A quarter of an hour's quick walk brought her to Number 4 Back Row, and looking in at the sitting-room window, as her custom was, she saw that the Professor had indeed arrived before her.
His dwelling was a contrast in every way to that of Mrs Winn. For one thing, instead of standing boldly out before the world of Dornton High Street, it was smuggled away, with a row of little houses like itself, in a narrow sort of passage, enclosed between two wide streets. This passage ended in a blank wall, and was, besides, too narrow for any but foot-passengers to pass up it, so that it would have been hard to find a quieter or more retired spot. The little, old houses in it were only one storey high, and very solidly built, with thick walls, and the windows in deep recesses; before each a strip of garden, and a gravel walk stretched down to a small gate. Back Row was the very oldest part of Dornton, and though the houses were small, they had always been lived in by respectable people, and preserved a certain air of gentility.
Without waiting to knock, Delia hurried in at the door of Number 4, which led straight into the sitting-room. The Professor was leaning back in his easy-chair, his boots white with dust, and an expression of fatigue and dejection over his whole person.
"Oh, Professor," was her first remark, as she threw down her violin-case, "you do look tired! Have you had your tea?"
"I believe, my dear," he replied, rather faintly, "Mrs Cooper has not come in yet."
Mrs Cooper was a charwoman, who came in at uncertain intervals to cook the Professor's meals and clean his rooms: as he was not exacting, the claims of her other employers were always satisfied first, and if she were at all busier than usual, he often got scanty attention.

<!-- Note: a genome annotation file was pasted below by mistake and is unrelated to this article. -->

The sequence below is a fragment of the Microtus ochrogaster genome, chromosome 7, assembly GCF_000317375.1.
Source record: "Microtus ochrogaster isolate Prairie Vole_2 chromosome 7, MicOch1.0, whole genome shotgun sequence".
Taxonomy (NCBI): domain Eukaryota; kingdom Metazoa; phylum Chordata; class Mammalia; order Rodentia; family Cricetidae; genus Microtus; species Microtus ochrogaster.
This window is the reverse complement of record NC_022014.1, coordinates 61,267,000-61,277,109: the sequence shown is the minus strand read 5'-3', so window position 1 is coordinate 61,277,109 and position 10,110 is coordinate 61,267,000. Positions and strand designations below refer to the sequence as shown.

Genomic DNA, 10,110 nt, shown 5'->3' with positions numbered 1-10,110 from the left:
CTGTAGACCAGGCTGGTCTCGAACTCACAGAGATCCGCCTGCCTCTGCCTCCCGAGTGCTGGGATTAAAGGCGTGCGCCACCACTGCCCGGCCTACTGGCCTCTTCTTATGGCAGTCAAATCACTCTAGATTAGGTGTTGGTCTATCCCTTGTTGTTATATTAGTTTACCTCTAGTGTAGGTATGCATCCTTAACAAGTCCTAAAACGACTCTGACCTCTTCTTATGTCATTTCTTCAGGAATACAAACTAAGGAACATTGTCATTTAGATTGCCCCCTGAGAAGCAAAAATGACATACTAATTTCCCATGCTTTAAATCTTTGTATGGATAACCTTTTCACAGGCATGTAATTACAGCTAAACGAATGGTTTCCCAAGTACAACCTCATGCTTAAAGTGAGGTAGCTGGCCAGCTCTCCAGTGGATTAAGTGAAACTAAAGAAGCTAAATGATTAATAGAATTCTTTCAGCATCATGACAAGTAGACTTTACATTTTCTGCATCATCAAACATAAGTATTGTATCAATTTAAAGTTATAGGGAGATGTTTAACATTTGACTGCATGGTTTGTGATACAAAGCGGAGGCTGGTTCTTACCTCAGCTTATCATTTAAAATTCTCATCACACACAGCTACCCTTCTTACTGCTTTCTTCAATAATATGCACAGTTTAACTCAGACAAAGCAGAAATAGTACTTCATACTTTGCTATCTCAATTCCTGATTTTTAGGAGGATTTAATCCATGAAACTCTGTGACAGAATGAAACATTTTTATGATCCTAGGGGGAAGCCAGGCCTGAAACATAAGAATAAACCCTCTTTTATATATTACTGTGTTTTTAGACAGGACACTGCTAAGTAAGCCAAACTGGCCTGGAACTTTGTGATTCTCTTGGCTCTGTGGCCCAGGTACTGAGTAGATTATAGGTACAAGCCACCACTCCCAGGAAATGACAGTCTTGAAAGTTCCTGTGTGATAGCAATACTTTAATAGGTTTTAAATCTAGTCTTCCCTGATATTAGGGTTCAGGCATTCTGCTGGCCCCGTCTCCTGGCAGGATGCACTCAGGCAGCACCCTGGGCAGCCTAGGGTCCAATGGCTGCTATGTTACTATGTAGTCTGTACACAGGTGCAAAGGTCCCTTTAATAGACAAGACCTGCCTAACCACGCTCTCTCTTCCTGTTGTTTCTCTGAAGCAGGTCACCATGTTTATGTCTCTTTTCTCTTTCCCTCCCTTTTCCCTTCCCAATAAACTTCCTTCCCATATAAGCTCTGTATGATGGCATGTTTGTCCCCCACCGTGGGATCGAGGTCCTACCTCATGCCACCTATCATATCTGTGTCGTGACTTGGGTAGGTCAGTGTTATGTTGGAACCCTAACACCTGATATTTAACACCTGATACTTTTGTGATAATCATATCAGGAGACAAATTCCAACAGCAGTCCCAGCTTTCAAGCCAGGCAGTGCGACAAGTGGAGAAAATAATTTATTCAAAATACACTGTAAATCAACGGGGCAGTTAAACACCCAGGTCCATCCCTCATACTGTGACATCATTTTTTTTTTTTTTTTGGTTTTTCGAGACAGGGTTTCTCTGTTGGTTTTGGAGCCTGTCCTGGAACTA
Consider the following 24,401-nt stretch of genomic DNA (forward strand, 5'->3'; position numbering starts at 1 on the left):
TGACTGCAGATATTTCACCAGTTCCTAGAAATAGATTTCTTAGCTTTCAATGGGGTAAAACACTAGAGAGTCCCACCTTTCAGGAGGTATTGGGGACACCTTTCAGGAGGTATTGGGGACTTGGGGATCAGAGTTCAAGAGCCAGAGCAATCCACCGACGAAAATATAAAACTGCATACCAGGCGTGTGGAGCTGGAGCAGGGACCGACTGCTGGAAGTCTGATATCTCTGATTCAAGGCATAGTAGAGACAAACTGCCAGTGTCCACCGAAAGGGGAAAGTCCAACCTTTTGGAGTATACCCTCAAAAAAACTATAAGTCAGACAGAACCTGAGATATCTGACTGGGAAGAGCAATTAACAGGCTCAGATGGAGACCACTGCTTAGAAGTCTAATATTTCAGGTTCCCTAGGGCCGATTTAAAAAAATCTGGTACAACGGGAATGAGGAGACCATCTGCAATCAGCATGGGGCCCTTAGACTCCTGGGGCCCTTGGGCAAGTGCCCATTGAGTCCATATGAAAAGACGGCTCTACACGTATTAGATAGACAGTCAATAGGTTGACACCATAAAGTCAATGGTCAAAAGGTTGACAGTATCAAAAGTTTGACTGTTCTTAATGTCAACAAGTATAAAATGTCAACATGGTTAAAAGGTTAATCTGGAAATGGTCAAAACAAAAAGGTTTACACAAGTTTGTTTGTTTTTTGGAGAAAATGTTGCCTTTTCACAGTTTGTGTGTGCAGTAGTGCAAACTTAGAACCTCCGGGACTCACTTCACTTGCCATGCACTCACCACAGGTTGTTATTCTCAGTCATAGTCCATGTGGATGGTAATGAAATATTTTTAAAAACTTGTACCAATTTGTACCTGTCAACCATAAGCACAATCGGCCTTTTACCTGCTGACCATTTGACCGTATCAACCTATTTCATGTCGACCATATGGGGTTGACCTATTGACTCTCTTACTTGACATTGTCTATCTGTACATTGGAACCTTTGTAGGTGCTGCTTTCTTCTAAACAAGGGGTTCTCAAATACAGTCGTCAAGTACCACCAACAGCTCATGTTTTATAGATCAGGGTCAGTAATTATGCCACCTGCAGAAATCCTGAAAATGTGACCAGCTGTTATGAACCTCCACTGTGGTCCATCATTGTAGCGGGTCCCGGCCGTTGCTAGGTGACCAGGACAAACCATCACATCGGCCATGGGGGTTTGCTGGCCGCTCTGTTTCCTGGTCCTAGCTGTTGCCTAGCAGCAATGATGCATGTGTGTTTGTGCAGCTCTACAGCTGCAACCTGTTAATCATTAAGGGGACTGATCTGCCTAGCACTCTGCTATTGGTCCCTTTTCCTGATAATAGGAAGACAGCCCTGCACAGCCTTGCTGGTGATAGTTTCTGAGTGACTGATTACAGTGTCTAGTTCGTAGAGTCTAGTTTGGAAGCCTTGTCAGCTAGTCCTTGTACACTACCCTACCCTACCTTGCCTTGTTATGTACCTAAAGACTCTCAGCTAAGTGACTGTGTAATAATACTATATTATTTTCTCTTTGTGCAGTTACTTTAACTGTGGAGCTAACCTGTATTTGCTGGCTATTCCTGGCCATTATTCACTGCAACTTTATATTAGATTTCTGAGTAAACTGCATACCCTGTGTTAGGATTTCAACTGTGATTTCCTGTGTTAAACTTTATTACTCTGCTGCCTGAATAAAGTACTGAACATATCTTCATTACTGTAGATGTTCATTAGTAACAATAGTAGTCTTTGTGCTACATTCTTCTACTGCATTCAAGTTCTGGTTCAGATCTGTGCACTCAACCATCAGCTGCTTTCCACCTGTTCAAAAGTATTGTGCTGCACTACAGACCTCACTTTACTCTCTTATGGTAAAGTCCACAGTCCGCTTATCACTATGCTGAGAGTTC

Without waiting to hear more, Delia made her way to the little kitchen, and set about her preparations in a very business-like manner. She was evidently well acquainted with the resources of the household, for she bustled about, opening cupboards, and setting tea-things on a tray, as though she were quite at home. In a wonderfully short time she had prepared a tempting meal, and carried it into the sitting-room, so that, when the Professor came back from changing his boots, he found everything quite ready. His little round table, cleared of the litter of manuscripts and music-books, was drawn up to the open window, and covered with a white cloth. On it there was some steaming coffee, eggs, and bread and butter, a bunch of roses in the middle, and his arm-chair placed before it invitingly.
He sank into it with a sigh of comfort and relief.
"How very good your coffee smells, Delia!" he said; "quite different from Mrs Cooper's."
"I daresay, if the truth were known," said Delia, carefully pouring it out, "that you had no dinner to speak of before you walked up to Pynes and back again."
"I had a sandwich," answered Mr Goodwin, meekly, for Delia was bending a searching and severe look upon him.
"Then Mrs Cooper didn't come!" she exclaimed. "Really we ought to look out for some one else: I believe she does it on purpose."
"Now I beg of you, Delia," said the Professor, leaning forward earnestly, "not to send Mrs Cooper away. She's a very poor woman, and would miss the money. She told me only the last time she was here that the doctor had ordered cod-liver oil for the twins, and she couldn't afford to give it them."
"Oh, the twins!" said Delia, with a little scorn.
"Well, my dear, she has twins; she brought them here once in a perambulator."
"But that's no reason at all she should not attend properly to you," said Delia.
Mr Goodwin put down his cup of coffee, which he had begun to drink with great relish, and looked thoroughly cast down.
Delia laughed a little.
"Well, I won't, then," she said. "Mrs Cooper shall stay, and neglect her duties, and spoil your food as long as you like."
"Thank you, my dear," said the Professor, brightening up again, "she really does extremely well, though, of course, she doesn't"—glancing at the table—"make things look so nice as you do."
Delia blamed herself for staying away so long, when she saw with what contented relish her old friend applied himself to the simple fare she had prepared; it made her thoroughly ashamed to think that he should have suffered neglect through her small feelings of jealousy and pride. He should not be left for a whole fortnight again to Mrs Cooper's tender mercies.
"We are to have a lesson to-night, I hope," said Mr Goodwin presently; "it must be a long time since we had one, Delia, isn't it?"